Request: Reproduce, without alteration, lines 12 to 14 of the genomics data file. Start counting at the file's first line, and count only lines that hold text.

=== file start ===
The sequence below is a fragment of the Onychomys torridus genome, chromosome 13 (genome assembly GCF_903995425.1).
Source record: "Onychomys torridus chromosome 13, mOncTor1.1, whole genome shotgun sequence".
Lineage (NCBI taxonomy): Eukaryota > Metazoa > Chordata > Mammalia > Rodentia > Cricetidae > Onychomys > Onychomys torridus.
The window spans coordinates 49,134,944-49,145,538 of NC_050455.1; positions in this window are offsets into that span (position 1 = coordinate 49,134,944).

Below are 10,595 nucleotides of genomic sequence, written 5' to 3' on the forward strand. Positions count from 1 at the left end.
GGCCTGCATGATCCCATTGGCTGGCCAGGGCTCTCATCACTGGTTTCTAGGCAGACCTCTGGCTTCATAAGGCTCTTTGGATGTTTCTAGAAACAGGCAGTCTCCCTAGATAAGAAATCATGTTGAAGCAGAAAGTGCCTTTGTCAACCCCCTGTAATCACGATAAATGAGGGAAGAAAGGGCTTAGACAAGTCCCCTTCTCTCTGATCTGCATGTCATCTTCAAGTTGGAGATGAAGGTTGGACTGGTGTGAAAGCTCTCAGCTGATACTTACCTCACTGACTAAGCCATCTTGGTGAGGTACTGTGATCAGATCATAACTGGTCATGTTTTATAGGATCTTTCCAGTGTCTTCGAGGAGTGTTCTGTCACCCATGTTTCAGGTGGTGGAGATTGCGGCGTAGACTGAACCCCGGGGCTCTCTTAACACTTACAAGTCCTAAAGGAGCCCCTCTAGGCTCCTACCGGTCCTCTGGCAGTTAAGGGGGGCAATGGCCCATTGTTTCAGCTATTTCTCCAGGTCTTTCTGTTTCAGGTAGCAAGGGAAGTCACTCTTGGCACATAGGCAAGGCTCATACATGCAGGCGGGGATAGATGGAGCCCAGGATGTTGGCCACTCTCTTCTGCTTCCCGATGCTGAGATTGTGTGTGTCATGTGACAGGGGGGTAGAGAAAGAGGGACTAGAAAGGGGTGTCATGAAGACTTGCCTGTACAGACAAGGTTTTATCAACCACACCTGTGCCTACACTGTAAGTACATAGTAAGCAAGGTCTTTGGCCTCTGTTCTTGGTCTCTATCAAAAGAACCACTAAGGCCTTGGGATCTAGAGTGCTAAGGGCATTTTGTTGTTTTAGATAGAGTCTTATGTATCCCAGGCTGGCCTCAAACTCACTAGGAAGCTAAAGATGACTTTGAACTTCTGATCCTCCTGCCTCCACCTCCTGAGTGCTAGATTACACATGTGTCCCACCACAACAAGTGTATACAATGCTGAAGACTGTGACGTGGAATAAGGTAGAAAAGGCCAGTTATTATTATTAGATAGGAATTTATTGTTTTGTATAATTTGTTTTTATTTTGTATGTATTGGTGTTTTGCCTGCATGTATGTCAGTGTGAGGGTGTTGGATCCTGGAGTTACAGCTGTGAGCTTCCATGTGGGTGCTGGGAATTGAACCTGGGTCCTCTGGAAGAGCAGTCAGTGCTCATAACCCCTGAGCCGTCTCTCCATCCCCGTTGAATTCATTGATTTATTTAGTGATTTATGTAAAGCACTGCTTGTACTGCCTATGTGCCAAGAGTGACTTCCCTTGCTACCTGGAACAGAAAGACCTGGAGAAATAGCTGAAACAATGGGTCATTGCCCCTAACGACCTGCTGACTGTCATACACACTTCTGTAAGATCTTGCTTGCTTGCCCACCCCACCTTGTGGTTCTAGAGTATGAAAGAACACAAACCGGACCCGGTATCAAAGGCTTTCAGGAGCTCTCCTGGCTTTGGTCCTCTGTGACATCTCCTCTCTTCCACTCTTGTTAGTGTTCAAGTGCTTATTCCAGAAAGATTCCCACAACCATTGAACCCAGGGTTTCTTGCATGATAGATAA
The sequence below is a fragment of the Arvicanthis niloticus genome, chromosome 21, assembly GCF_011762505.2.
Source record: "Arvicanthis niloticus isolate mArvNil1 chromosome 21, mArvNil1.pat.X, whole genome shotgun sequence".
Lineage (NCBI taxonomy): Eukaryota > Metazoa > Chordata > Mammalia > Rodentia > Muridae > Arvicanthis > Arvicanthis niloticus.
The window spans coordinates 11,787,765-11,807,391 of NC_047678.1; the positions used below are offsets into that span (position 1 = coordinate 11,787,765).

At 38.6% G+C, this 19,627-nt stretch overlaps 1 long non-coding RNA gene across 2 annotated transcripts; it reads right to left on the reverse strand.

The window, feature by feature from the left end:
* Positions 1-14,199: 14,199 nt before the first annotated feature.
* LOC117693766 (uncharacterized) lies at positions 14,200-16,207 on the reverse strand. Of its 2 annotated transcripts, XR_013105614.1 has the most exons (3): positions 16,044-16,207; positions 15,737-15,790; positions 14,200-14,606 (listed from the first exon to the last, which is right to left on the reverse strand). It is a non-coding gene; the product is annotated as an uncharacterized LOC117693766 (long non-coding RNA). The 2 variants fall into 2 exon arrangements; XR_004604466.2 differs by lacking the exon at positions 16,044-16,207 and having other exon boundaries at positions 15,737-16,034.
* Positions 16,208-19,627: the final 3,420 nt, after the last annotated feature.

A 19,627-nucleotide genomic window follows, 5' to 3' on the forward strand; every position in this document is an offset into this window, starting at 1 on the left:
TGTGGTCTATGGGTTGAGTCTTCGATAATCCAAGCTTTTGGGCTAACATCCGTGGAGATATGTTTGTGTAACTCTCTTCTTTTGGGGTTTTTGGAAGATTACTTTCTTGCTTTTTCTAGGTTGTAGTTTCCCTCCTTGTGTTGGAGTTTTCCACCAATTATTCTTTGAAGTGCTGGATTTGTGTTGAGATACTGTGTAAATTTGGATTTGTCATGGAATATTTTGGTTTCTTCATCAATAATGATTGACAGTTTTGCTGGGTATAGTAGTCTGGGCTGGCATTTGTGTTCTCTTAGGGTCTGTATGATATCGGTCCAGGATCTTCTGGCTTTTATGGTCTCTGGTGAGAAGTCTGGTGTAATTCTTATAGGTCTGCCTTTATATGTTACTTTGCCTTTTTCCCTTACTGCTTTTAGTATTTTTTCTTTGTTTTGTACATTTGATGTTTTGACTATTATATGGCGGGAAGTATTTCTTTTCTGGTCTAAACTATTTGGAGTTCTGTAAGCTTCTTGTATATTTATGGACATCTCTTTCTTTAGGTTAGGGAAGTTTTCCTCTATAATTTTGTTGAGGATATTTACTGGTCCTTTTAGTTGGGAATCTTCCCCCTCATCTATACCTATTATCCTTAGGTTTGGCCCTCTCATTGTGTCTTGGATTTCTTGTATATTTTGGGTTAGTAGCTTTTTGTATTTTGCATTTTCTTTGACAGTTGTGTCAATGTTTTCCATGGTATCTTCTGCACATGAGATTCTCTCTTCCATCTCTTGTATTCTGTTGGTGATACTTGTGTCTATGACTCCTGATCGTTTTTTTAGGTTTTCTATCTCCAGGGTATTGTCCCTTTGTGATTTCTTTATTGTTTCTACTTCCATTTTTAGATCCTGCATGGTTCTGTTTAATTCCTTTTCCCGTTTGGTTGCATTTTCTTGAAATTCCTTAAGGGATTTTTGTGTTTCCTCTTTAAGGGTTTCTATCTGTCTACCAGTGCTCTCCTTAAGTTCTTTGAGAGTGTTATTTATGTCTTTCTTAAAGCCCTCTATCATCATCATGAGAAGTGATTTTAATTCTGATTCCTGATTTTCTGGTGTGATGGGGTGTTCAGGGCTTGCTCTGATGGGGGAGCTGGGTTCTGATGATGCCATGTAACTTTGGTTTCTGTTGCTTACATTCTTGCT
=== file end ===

The window, feature by feature from the left end:
* Positions 1-14,199: 14,199 nt before the first annotated feature.
* LOC117693766 (uncharacterized) lies at positions 14,200-16,207 on the reverse strand. Of its 2 annotated transcripts, XR_013105614.1 has the most exons (3): positions 16,044-16,207; positions 15,737-15,790; positions 14,200-14,606 (listed from the first exon to the last, which is right to left on the reverse strand). It is a non-coding gene; the product is annotated as an uncharacterized LOC117693766 (long non-coding RNA). The 2 variants fall into 2 exon arrangements; XR_004604466.2 differs by lacking the exon at positions 16,044-16,207 and having other exon boundaries at positions 15,737-16,034.